Canada’s mayors call for multi-level transit strategy

OTTAWA – Gridlock and lack of federal funding for public transit is jeopardizing Canada’s economic recovery, say mayors from across the country.

Heading into an annual conference this week in Toronto, the Federation of Canadian Municipalities is hoping the Harper government addresses some of their transit woes that have left some of the country’s largest urban centres at the bottom of a recent international ranking on traffic gridlock and the daily commute.

"Ultimately, it comes down to sustainable funding for transit because the federal government has been very good, along with the provincial governments across the country and in our region, at building infrastructure," said Langley, B.C., Mayor Peter Fassbender. "But our challenge is the operating funds to ensure that we will meet the transit needs of the future."

Fassbender said the three levels of government in Canada need to come up with a long-term plan that addresses not only the movement of passengers, but also the transportation of goods and services.

"That is going to feed into the economic strategy for the country, for the provinces and for each of the municipalities involved," said Fassbender, also the chair of the mayor’s council for TransLink, Metro Vancouver’s regional transportation authority.

Meanwhile, a 19-city analysis by the Toronto Board of Trade concluded in April that five Canadian cities had some of the longest average commute times to and from work.

While Barcelona was on top with an average daily commute time of 48.4 minutes, Montreal and Toronto were at the bottom with commute times estimated at 76 minutes and 80 minutes respectively. Halifax was 10th in the analysis, with a 65-minute commute, while Calgary and Vancouver took both the 13th and 14th places, each with an average trek of 67 minutes.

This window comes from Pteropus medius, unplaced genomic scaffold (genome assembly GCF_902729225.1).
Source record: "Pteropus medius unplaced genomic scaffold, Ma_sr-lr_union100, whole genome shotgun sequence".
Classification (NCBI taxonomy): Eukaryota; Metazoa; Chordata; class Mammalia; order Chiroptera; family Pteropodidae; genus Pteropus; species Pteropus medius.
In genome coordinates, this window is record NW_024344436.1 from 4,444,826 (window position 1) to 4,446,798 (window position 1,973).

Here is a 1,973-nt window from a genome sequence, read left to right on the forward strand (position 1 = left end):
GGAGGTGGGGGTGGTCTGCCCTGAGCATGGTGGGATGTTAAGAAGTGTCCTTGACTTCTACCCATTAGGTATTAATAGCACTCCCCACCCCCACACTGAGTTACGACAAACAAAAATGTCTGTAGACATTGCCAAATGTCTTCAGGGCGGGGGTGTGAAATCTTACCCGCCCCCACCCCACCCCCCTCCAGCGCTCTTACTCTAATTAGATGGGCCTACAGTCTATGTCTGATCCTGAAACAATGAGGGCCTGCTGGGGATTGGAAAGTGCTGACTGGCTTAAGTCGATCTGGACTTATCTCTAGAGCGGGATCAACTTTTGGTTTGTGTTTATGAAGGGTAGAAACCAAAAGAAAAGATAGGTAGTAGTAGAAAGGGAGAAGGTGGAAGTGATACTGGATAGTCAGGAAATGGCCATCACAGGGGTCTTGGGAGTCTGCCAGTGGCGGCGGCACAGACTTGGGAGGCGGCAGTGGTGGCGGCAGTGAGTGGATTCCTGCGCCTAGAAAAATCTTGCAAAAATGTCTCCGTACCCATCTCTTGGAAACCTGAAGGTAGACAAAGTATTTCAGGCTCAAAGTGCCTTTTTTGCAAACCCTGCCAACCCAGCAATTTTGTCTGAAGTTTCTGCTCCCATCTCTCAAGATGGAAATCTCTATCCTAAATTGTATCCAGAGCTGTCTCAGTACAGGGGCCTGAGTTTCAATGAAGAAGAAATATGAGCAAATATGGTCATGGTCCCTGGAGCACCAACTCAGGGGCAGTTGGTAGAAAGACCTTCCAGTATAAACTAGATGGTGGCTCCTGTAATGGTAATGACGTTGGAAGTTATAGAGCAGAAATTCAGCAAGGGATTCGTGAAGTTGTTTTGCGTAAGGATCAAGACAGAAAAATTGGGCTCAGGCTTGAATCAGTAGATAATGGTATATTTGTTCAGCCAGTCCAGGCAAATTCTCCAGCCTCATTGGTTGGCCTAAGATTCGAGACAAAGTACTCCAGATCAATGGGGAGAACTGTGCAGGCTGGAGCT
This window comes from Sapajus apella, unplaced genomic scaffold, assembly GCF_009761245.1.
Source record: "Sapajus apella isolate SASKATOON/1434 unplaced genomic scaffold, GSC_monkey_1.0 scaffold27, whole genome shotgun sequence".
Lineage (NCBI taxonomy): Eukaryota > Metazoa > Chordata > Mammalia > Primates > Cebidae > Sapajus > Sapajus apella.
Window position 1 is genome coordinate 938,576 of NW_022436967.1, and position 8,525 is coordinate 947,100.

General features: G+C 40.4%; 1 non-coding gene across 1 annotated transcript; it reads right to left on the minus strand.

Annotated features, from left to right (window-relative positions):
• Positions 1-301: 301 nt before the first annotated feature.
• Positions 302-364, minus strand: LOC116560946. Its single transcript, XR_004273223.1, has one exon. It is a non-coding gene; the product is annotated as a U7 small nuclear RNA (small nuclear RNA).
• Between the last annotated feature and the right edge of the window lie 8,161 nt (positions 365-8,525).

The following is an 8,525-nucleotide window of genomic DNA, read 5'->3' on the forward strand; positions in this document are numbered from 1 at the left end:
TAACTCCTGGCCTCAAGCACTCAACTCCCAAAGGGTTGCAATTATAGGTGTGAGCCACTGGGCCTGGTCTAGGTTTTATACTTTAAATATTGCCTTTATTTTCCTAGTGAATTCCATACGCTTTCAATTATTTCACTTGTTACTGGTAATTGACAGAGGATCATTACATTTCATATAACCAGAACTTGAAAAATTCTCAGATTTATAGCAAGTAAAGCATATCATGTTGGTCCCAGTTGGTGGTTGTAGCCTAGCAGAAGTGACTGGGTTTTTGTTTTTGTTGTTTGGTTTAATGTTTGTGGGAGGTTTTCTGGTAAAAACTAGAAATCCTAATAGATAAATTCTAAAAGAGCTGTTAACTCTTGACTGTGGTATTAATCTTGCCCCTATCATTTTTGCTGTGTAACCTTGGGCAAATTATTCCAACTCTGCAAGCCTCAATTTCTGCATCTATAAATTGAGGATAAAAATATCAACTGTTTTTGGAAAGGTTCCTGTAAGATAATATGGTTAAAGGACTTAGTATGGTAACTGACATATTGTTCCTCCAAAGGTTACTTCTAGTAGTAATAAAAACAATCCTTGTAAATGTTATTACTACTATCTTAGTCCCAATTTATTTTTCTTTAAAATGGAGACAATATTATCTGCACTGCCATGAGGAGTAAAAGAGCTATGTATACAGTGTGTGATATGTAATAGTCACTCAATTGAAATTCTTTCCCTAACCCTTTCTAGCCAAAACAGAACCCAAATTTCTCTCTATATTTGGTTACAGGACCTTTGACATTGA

The survey showed that Canadians in these cities were facing longer commutes than people in the busy centres of Milan, Los Angeles and Berlin.

Claude Dauphin, the mayor the Montreal borough of Lachine, noted that his region has one of the highest proportions of transit users for its population, but he said that cities across Canada all have enormous needs to upgrade and operate their services and reduce congestion.

He added that Canada is the only G8 country without a national transit strategy.

"Congestion is causing a lot of problems to our economy and that’s not the kind of thing we’ll solve tomorrow morning," said Dauphin. "All the leaders of the different (federal) political parties will have to address this question, or we will have to ask them this question."

The mayors, who are expecting to hear from Prime Minister Stephen Harper during their conference on Friday, said a new long-term strategy with funding for transit issues would also address pollution and climate change concerns.

While they acknowledge that federal and provincial governments have started to reinvest in infrastructure after a period of cuts in the 1990s, the municipal politicians say they need a long-term solution for revenues that goes beyond property taxes.

Regina Mayor Pat Fiacco said all forms of infrastructure require more investments in cities, including waste-water systems which are slated to meet new treatment standards that would require billions of dollars in new investments.

"There’s got to be a better way of conducting infrastructure business," said Fiacco. "We are in the 21st century and we’re still living on a model from 1867, and that’s not right."

The cities have maintained that they only have eight per cent of total government-tax revenues in Canada to work with, but must deliver more in terms of services and infrastructure investments.

"We (municipalities) have the most limited resources available to us and we need to look at what can be done differently," said Fiacco. "What is it that we can do differently to ensure that we will not be in an infrastructure crisis? Some would say that we already are."

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